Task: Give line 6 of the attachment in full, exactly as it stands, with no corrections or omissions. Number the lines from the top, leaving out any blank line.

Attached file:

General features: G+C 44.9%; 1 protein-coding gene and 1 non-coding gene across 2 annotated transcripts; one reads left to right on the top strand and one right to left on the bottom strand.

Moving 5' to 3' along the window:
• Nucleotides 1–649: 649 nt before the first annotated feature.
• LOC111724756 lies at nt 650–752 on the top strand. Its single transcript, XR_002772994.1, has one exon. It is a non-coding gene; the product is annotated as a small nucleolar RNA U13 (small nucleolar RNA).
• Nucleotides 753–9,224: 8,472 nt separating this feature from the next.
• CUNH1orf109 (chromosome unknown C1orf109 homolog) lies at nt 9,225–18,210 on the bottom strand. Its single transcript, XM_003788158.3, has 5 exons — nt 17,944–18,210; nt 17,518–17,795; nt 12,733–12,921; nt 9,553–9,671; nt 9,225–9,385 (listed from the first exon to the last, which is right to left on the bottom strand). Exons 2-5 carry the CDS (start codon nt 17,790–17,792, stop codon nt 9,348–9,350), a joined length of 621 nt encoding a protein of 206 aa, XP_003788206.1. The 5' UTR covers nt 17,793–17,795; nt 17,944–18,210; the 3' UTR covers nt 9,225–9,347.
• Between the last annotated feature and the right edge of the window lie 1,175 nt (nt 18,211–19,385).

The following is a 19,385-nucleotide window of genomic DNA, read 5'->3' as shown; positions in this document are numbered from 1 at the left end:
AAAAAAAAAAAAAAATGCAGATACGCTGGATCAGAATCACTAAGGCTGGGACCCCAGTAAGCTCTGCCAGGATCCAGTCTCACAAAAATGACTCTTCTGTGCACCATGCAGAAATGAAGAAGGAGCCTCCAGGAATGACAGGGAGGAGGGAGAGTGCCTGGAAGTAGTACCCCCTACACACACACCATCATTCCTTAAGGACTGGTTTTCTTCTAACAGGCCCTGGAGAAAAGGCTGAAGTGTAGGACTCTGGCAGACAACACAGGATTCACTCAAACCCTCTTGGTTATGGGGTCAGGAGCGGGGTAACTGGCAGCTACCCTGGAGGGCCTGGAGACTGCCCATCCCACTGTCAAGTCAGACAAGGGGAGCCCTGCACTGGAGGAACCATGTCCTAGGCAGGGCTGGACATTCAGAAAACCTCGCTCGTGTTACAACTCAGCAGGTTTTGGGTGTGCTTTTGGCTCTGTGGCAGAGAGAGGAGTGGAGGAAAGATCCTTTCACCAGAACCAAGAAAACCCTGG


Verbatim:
• CUNH1orf109 (chromosome unknown C1orf109 homolog) lies at nt 9,225–18,210 on the bottom strand. Its single transcript, XM_003788158.3, has 5 exons — nt 17,944–18,210; nt 17,518–17,795; nt 12,733–12,921; nt 9,553–9,671; nt 9,225–9,385 (listed from the first exon to the last, which is right to left on the bottom strand). Exons 2-5 carry the CDS (start codon nt 17,790–17,792, stop codon nt 9,348–9,350), a joined length of 621 nt encoding a protein of 206 aa, XP_003788206.1. The 5' UTR covers nt 17,793–17,795; nt 17,944–18,210; the 3' UTR covers nt 9,225–9,347.